Shoplifters is about the kinship bonds we develop with strangers we chose to love.

Shoplifters is about empathy, generosity, compulsive kindness and incredibly moving moments of joy.

Shoplifters is about trauma, fear of poverty and coming-of-age.

Shoplifters is about three generations of Invisible people in a cold and judgmental capitalist world.

Shoplifters is about people nursing secrets and lies which should never be revealed.

Shoplifters reveals a paradox that despite shoplifting, cheating and coning, Osamu, Nobuyo, Shota, Aki and Grandma create a happier life for little Yuri than her violent law-abiding parents.

Shoplifters is a magical film with overwhelming endings.

Oh, and You Should see Shoplifters because it requires reading subtitles…

Françoise Dussart
Professor of Anthropology & WGSS
University of Connecticut


Photo of Françoise Dussart

Who is Françoise Dussart? Françoise is a professor of anthropology and women’s, gender and sexuality studies at Uconn. Trained in France and Australia, her specialties in social anthropology include Australian Aboriginal society and culture (as well as other Fourth World Peoples), iconography and visual systems, various expressions of gender, ritual and social organization, health and citizenship. She is currently curating the very first major presentation of contemporary Aboriginal and Torres Strait Islander arts from Australia in Canada, at the Musée de la Civilisation in Quebec City.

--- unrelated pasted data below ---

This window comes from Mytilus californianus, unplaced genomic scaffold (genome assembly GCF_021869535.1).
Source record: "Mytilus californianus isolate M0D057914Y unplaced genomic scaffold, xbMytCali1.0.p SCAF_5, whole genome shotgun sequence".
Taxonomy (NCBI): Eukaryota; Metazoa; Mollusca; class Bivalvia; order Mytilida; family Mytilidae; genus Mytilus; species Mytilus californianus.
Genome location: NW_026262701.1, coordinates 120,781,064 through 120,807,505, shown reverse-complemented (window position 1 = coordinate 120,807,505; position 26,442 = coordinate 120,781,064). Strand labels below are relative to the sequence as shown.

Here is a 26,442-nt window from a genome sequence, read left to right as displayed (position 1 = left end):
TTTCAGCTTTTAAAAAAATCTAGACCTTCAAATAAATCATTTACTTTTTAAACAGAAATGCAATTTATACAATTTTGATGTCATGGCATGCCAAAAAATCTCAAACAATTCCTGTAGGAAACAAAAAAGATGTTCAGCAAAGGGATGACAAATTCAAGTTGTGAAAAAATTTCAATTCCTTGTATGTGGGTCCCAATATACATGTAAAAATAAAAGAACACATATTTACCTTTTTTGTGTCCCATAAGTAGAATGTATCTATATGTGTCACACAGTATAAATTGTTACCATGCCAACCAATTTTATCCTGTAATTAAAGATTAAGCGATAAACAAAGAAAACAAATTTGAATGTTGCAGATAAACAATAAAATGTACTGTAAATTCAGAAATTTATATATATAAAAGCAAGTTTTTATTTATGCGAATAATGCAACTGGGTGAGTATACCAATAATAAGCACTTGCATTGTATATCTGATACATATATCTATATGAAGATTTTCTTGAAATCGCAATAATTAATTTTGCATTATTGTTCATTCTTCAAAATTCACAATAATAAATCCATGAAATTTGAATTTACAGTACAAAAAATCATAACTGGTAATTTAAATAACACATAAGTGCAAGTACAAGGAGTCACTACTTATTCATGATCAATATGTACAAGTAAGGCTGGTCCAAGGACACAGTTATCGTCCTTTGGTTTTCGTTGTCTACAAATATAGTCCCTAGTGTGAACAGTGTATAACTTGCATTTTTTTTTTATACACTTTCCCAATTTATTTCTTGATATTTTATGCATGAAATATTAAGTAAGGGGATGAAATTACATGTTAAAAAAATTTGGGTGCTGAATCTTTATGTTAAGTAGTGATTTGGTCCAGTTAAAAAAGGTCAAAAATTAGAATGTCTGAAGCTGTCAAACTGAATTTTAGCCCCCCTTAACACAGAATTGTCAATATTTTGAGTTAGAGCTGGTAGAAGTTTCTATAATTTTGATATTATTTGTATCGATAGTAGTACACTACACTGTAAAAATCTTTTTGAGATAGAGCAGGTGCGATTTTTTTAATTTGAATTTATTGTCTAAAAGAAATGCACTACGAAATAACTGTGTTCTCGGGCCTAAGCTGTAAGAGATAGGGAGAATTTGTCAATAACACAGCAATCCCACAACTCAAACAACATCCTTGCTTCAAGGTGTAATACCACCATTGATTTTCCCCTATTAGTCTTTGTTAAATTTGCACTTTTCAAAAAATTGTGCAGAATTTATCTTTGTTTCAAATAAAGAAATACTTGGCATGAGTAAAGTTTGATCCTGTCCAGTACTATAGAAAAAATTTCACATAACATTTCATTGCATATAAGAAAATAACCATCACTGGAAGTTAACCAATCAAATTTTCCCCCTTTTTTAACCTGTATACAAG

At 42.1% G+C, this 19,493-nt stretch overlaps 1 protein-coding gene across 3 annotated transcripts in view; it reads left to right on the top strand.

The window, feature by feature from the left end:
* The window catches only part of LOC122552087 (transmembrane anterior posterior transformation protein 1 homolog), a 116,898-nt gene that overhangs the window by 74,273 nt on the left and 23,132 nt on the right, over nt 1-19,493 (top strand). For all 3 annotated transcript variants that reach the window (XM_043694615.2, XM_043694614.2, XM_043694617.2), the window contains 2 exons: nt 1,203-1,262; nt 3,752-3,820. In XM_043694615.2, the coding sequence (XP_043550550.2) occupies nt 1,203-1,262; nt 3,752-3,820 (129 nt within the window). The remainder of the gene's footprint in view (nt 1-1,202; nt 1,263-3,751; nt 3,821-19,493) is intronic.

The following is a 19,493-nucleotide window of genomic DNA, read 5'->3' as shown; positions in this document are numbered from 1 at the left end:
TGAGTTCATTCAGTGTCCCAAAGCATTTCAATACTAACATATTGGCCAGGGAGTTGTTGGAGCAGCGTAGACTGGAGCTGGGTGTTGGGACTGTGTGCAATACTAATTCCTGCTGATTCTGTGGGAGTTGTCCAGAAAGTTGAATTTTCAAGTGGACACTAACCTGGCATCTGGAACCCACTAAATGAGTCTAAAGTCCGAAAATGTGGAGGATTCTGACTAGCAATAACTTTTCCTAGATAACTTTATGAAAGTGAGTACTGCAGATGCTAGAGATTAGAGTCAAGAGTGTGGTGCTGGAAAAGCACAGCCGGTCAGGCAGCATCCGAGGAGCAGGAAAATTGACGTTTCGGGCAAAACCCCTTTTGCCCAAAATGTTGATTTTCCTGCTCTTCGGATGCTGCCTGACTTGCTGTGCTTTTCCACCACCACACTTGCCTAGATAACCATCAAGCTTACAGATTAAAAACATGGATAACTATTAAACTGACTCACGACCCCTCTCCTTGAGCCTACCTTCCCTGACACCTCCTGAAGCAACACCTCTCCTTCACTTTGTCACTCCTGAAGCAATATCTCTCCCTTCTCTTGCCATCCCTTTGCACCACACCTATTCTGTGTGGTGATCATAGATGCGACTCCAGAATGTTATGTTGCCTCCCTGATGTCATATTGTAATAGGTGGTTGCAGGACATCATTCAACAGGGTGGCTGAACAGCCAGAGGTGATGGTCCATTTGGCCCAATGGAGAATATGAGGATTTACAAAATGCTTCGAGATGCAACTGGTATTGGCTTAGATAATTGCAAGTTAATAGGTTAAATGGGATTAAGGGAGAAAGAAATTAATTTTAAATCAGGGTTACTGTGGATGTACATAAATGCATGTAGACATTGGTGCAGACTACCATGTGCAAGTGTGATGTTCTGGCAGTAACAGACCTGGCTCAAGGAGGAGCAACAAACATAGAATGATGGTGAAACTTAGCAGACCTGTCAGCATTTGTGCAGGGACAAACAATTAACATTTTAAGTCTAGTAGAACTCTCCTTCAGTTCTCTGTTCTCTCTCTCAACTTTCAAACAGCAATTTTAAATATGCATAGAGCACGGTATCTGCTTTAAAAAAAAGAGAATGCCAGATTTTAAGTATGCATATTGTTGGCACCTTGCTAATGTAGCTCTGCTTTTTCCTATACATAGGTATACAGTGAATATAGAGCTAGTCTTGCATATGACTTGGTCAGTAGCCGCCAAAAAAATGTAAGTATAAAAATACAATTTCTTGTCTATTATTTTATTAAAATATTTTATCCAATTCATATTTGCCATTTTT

Alexis Boylan Lead Author of New Book on Feminism and Mad Max

University of Connecticut Humanities Institute (UCHI) Director of Academic Affairs, Alexis Boylan, is the lead author of a new book entitled Furious Feminisms: Alternative Routes on Mad Max: Fury Road (University of Minnesota Press, 2019). The book uses the feminist credentials of George Miller’s 2015 Mad Max: Fury Road film to ask “what is possible, desirable, or damaging in theorizing feminism in the contested landscape of the twenty-first century.” The authors tackle this issue from four different disciplinary angles: art history, American literature, disability studies, and sociology. Other authors of the book are Anna Mae Duane,  associate professor of English at UConn and a UCHI Class of 2016-2017 Fellow; Michael Gill, an associate professor of disability studies in the department of Cultural Foundations of Education at Syracuse University; and Barbara Gurr, associate professor in residence in the Women’s, Gender, and Sexuality Studies program at UConn.